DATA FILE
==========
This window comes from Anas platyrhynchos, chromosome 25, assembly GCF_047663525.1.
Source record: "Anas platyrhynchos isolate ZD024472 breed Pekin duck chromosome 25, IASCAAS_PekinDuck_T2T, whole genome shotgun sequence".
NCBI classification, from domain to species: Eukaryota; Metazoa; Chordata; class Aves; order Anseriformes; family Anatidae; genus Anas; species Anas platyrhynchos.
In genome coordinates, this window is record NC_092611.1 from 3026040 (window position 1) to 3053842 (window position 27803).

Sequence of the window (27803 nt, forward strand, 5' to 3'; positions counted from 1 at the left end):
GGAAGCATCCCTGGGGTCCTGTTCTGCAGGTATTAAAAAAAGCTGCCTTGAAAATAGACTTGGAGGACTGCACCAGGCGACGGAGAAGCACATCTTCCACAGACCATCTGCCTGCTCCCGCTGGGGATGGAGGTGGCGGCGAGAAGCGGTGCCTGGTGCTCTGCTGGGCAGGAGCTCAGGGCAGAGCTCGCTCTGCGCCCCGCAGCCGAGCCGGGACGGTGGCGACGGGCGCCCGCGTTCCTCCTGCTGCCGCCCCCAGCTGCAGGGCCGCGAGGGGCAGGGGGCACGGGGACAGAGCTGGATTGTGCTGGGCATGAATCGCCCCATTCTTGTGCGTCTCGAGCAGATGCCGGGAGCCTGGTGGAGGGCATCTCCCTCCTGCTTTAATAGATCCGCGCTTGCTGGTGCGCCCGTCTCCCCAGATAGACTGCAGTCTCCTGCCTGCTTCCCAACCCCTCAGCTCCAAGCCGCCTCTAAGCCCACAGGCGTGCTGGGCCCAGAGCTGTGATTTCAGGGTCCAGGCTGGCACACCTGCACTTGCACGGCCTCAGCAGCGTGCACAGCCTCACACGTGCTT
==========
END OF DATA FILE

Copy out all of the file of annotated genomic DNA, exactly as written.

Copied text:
This window comes from Anas platyrhynchos, chromosome 25, assembly GCF_047663525.1.
Source record: "Anas platyrhynchos isolate ZD024472 breed Pekin duck chromosome 25, IASCAAS_PekinDuck_T2T, whole genome shotgun sequence".
NCBI classification, from domain to species: Eukaryota; Metazoa; Chordata; class Aves; order Anseriformes; family Anatidae; genus Anas; species Anas platyrhynchos.
In genome coordinates, this window is record NC_092611.1 from 3026040 (window position 1) to 3053842 (window position 27803).

Sequence of the window (27803 nt, forward strand, 5' to 3'; positions counted from 1 at the left end):
GGAAGCATCCCTGGGGTCCTGTTCTGCAGGTATTAAAAAAAGCTGCCTTGAAAATAGACTTGGAGGACTGCACCAGGCGACGGAGAAGCACATCTTCCACAGACCATCTGCCTGCTCCCGCTGGGGATGGAGGTGGCGGCGAGAAGCGGTGCCTGGTGCTCTGCTGGGCAGGAGCTCAGGGCAGAGCTCGCTCTGCGCCCCGCAGCCGAGCCGGGACGGTGGCGACGGGCGCCCGCGTTCCTCCTGCTGCCGCCCCCAGCTGCAGGGCCGCGAGGGGCAGGGGGCACGGGGACAGAGCTGGATTGTGCTGGGCATGAATCGCCCCATTCTTGTGCGTCTCGAGCAGATGCCGGGAGCCTGGTGGAGGGCATCTCCCTCCTGCTTTAATAGATCCGCGCTTGCTGGTGCGCCCGTCTCCCCAGATAGACTGCAGTCTCCTGCCTGCTTCCCAACCCCTCAGCTCCAAGCCGCCTCTAAGCCCACAGGCGTGCTGGGCCCAGAGCTGTGATTTCAGGGTCCAGGCTGGCACACCTGCACTTGCACGGCCTCAGCAGCGTGCACAGCCTCACACGTGCTT